Finally, if the rest of the batteries in your battery bank are less than one to two years old, you may not have to replace all the batteries at once. Use a multimeter to measure the amount of voltage of each battery, and if they’re the same as the new one you’re about to install, there’s no need to replace them all. 

When to Replace a Golf Cart Battery

Obviously, if a battery isn’t working properly, it’s important to replace it. However, there are other instances when replacing a golf cart battery is necessary. And depending on how old the rest of your batteries are, you may have to replace the entire bank. 

  • If it has physical, visible damage such as bulging or cracking. 
  • If one or more of the batteries is leaking. 
  • Your golf cart isn’t operating as smoothly or with as much power as usual. 
  • You notice your lights or radio isn’t working in your golf cart. 

Our Favorite lead acid replacement is from Trojan. Here is their 8v model that works great in many carts. If you have a golf cart that uses 12 volt batteries, these are great.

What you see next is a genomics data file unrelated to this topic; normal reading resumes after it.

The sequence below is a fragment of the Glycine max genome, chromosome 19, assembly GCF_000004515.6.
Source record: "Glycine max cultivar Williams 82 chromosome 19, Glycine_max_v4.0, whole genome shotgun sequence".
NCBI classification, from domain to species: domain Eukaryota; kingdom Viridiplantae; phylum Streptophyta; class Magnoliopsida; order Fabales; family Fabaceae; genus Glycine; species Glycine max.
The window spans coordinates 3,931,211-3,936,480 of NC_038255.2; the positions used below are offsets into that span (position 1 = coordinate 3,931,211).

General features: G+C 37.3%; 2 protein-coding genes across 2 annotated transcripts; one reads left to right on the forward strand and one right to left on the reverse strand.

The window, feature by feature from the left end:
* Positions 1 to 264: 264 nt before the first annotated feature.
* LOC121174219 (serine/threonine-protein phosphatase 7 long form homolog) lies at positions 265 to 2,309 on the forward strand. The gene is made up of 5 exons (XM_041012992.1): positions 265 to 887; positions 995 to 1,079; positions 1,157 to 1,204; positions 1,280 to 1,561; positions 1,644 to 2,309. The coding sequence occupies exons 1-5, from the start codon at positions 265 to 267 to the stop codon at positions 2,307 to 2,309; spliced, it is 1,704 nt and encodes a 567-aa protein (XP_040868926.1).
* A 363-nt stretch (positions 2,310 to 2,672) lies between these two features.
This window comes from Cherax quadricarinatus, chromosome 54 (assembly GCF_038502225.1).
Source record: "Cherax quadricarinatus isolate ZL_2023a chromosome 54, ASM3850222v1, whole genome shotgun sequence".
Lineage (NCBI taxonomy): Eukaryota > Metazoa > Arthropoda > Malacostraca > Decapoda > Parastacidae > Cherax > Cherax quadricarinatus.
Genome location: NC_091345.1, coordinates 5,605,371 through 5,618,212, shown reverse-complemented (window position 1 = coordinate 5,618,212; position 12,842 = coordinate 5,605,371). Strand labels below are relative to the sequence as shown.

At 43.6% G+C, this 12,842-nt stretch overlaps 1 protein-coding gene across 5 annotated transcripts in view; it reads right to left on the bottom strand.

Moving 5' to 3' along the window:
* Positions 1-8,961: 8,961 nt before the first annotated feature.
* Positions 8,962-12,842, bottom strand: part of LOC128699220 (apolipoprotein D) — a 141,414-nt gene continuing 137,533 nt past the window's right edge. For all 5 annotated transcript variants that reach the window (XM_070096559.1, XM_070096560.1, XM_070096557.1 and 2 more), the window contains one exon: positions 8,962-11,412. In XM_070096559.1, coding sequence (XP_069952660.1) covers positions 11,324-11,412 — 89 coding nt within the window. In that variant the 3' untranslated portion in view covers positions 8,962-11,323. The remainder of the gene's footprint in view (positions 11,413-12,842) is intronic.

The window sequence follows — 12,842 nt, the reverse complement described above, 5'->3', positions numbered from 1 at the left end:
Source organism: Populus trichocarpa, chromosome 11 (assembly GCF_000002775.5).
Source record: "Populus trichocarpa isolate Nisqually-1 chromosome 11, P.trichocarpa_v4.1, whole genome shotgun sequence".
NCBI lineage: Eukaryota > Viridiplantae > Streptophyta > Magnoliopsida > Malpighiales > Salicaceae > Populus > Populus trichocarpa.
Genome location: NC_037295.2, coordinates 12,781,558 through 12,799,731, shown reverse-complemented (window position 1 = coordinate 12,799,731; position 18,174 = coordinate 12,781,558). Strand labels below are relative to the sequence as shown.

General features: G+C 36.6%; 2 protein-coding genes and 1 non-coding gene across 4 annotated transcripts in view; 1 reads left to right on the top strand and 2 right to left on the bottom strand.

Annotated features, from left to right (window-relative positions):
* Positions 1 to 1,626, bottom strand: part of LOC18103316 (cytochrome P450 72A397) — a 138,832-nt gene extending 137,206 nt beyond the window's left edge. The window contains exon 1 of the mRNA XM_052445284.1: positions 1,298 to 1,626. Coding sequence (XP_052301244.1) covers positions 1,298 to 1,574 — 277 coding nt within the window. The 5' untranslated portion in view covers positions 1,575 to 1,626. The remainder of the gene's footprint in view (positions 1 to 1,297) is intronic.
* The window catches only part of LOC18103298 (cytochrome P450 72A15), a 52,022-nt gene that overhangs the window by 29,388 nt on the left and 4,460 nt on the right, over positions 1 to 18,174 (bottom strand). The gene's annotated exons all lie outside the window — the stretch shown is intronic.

Frequently Asked Questions 

Do you have to replace all golf cart batteries at the same time?

If your batteries are less than one year old, you may not have to replace all of your batteries at once. However, if your battery bank is more than two years old and one of the batteries needs to get replaced, it’s best to replace all the batteries at once. 

Here is an in depth article about replacing just one battery at a time.

Can you mix and match carts and batteries?

Because different battery brands use different formulas and varying chemistries than others, it’s never a good idea to mix and match carts and batteries with different brands. 

How many years should golf cart batteries last?

Golf cart batteries should last anywhere from four to ten years, depending on how often the cart gets used and how well the batteries get maintained.